How often do you ask your baby or toddler “Why are you Crying?”
The (long) title of this post describes all that this post is about. The absence of the questions in your parenting life — “Why are you crying?” or “What makes you upset?”; and the importance of asking these questions to your babies and toodlers, and how it changes the relationship dynamics between you and your kids.
Baby’s love crying or at-least it seems so, doesn’t it? After all, crying is the most common thing they do!
Do they do it because they like it, of course not! They do it because they are bothered by something. (I know you know this part).
However; Did do you know; babies and toddlers answer questions?
They do — They respond in verbal and non verbal sounds!
But unfortunately, very rarely do I see parents asking kids about the reason for them being upset.
We just seem to assume the reason (which mostly is the right reason); but not talking about it is a missed opportunity!
“Why are you crying?”, “Do you need something?”, “What makes you upset?” – These are some very simple questions that even little babies engage with.
Think about it how often have you asked your toddler or baby the reason they are crying? The first thing that we do is say — “sshhh…ssshhh…sshhh” ; and then out comes our beloved tool “The Binki” or “Pacci” to close their mouth so they can’t cry.
But the one thing that sucker does (no pun intended) is — it stops your child from talking to you!
Yes, that crying is your toddlers or baby’s way of trying to convey his or her thoughts to you, in a non-verbal way!
I am not against pacifier when your child needs it and when it soothes them, but using it with the intent of making them quite so they stop crying is not appropriate for their normal growth!
How to Ask These Questions so Kids Respond
There are a lot of benefits of asking your child a simple question when they are upset, and I’ll come to that shortly, but first let me tell you — what do I mean when I say ask them questions when they are upset.
It’s important to share how because it’s weird to even think of asking questions when a child is crying. But these are very simple questions and they are very soothing to kids. I promise!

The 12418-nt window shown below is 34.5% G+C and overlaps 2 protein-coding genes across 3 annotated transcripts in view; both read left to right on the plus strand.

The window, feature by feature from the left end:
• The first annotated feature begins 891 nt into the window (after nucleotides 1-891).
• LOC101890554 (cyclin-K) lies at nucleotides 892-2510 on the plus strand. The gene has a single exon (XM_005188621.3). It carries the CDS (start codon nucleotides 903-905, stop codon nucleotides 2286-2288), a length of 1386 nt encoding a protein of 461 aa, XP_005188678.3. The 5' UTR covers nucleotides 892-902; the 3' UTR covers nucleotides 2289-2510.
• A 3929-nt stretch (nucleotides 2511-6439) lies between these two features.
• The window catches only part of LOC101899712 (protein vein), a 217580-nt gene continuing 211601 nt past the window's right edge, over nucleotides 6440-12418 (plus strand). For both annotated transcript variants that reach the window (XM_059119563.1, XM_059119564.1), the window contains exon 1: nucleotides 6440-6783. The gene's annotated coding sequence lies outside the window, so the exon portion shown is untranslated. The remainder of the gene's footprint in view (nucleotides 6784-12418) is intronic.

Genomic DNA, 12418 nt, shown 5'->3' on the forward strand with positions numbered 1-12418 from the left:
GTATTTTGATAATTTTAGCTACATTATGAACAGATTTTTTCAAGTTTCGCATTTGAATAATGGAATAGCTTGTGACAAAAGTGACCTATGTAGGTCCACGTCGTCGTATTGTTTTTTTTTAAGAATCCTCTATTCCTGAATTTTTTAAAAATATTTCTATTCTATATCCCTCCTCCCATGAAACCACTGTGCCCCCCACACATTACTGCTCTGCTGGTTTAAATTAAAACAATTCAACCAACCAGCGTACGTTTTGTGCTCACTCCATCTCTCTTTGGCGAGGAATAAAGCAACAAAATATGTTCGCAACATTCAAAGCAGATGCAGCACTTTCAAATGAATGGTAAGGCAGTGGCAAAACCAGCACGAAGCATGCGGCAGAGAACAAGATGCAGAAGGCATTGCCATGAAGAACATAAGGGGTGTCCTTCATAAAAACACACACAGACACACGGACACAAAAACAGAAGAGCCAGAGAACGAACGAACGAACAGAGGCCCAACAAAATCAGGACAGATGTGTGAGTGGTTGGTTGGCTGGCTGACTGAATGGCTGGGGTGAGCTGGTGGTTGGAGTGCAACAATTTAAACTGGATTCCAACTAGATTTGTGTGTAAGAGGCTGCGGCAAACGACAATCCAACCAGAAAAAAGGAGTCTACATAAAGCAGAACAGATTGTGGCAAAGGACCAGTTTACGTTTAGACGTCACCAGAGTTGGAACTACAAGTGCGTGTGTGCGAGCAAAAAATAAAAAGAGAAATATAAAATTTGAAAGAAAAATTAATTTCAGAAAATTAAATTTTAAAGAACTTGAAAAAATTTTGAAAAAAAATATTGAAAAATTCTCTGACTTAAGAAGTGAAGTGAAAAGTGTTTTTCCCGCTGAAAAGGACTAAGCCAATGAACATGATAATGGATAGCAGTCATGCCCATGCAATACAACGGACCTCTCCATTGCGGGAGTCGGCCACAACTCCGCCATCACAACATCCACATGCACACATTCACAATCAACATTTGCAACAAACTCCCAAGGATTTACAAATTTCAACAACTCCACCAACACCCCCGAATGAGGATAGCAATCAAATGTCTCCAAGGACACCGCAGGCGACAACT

So anytime your child cries — just ask them the reason why are the crying in a simple straight question, if it’s a child less than 3 or 4 yr old, give them a couple of possible reasons for them crying or the exact reason, why they are crying.
Then wait for them to respond, babies respond by stopping their crying for a split second and looking at you, and toddlers often say yes; and then make a small conversation about it; like you would make to a friend, if they fell over.
Say a baby fell down and is crying, instead of starting with shh..shh..sshh. Pick them up and say; “ Oh, you fell over, does that make you upset, are you hurt?”
This makes the whole incidence normal, instead of forcing them to be quiet.
It’s very logical for someone to be upset when they fall, and when someone falls we ask them if they are okay, we don’t tell them “you’re okay” and ask them to stop crying!
It’s really not nice to do that to a child, it takes out the individuality of the child.
Benefits of Asking Kids The Reason for them Crying
Now for the Big Benefits of talking to your child when they are upset.
The first thing of course is —it gives them their due respect.
Let’s think of it this way — When someone calls out “Hey” or says “I want to talk”; do you talk to them or do you say sshhh or worse go ahead and cover their mouth?
You talk to them, right? out of respect for that person, babies and toddlers deserve the same respect!
We, adults, need to stop assuming we know our babies way too much.
Yes, you may know the exact reason they are crying for, maybe they are throwing a tantrum (probably tired or hungry) or maybe they are feeling claustrophobic and nervous on a tight seat of their first flight.
You know the reason!
But still asking them what are you upset about and then giving them a couple of options to choose from is the courtesy they deserve.
It’s not artificial either, it’s very genuine!
Yes, the feeling of connection is the second thing they get, and it’s something they crave so much, in an unlimited amount!